2.1. ECG Arrhythmia dataset
The dataset used in this study was obtained from the archives of machine learning datasets at the Univer-sity of California, Irvine [7]. The datasets are grouped into three broad classes to facilitate their use in exper-imentally determining the presence or absence of arrhythmia, and for identifying the type of arrhythmia. Inthe set, Class 01 refers to ‘normal’ ECG. Classes 02–15 refer to diﬀerent classes of arrhythmia and Class 16refers to the rest of unclassiﬁed data. The arrhythmia dataset has 279 attributes, 206 of which are linear val-ued and the rest are nominal. There are 452 instances, and as indicated above, 16 classes. But we have used totwo classes as the presence or absence of arrhythmia in our experiments. There are missing values in the data-set. In such cases, probabilistic values were assigned according to the distribution of the known values for theattributes.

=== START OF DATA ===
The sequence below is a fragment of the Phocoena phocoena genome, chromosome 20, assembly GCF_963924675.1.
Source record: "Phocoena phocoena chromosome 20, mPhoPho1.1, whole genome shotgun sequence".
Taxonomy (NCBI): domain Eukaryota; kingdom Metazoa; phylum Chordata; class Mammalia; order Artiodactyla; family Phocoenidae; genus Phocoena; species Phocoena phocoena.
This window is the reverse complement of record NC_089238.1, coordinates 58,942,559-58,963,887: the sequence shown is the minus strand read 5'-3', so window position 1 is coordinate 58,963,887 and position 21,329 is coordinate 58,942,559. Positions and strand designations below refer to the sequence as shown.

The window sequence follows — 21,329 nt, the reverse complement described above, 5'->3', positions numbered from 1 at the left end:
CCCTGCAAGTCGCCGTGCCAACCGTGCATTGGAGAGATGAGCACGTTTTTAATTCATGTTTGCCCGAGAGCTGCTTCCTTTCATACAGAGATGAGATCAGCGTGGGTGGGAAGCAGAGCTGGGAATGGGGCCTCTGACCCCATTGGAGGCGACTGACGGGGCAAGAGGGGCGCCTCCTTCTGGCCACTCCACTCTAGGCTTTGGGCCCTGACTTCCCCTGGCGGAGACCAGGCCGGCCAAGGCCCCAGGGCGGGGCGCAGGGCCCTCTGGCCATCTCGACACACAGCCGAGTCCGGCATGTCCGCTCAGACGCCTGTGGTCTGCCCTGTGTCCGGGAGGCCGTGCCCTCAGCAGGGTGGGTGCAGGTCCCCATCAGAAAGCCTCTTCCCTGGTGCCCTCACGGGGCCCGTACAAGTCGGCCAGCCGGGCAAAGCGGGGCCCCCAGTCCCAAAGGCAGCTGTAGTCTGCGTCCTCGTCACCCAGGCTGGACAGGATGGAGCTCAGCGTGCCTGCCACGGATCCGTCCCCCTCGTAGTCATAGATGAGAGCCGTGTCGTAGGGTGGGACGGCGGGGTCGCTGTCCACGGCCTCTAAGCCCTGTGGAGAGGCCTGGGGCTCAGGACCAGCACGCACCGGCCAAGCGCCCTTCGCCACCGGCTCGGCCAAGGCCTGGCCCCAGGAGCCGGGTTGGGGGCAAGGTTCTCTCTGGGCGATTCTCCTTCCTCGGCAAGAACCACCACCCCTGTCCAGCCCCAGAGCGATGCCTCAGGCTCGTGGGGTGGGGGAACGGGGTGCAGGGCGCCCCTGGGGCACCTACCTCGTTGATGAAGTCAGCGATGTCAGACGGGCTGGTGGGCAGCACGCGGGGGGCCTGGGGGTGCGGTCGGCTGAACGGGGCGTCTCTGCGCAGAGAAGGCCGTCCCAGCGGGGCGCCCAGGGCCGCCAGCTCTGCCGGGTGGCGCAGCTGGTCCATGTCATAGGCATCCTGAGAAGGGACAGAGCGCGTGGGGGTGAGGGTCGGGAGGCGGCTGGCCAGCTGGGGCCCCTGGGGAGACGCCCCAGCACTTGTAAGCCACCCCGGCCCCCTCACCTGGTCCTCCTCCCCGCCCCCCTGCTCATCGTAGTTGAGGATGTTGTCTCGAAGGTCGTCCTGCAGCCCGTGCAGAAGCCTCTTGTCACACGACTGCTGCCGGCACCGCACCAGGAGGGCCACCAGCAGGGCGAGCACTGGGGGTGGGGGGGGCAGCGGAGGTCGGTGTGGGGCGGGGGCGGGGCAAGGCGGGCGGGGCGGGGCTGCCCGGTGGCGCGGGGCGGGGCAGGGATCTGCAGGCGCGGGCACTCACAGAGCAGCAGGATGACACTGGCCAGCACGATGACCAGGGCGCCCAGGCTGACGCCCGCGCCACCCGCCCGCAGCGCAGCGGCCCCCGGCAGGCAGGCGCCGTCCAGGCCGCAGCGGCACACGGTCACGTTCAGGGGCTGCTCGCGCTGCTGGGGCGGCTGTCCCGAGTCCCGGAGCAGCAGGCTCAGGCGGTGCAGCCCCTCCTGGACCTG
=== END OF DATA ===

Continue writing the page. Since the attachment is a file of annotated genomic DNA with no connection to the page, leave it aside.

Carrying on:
2.2. Previous research in ECG Arrhythmia dataset
There has been much work in the ﬁeld of classiﬁcation and most work has been based on neural networks,Markov chain models and support vector machines (SVMs). The datasets used to train these methods areoften small. In [5], direct-kernel methods and support vector machines are used for pattern recognition in
K. Polat, S. Gu¨ nes
/ Applied Mathematics and Computation 186 (2007) 898–906
899
magnetocardiography. In [8], self-organizing maps (SOM) are used for analysis of ECG signals. The SOMshelps discover a structure in a set of ECG patterns and visualize a topology of the data. In [9] machine learningmethods like artiﬁcial neural networks (ANNs) and logically weighted regression (LWR) methods are used forautomated morphological galaxy classiﬁcation. The focus of the investigation described in this paper is toevaluate three standard machine-learning algorithms applied to classify cardiac arrhythmias. All related pre-vious research cited in this paper use classes, features, and machine learning methods and related software,which we used. Therefore, our comparisons are in the context of the predictability, accuracy, and ease of – learning of these algorithms. The former two capabilities are signiﬁcant in diagnosing and treating ECGabnormalities while the latter facilitates the practical use of our ECG diagnostic device.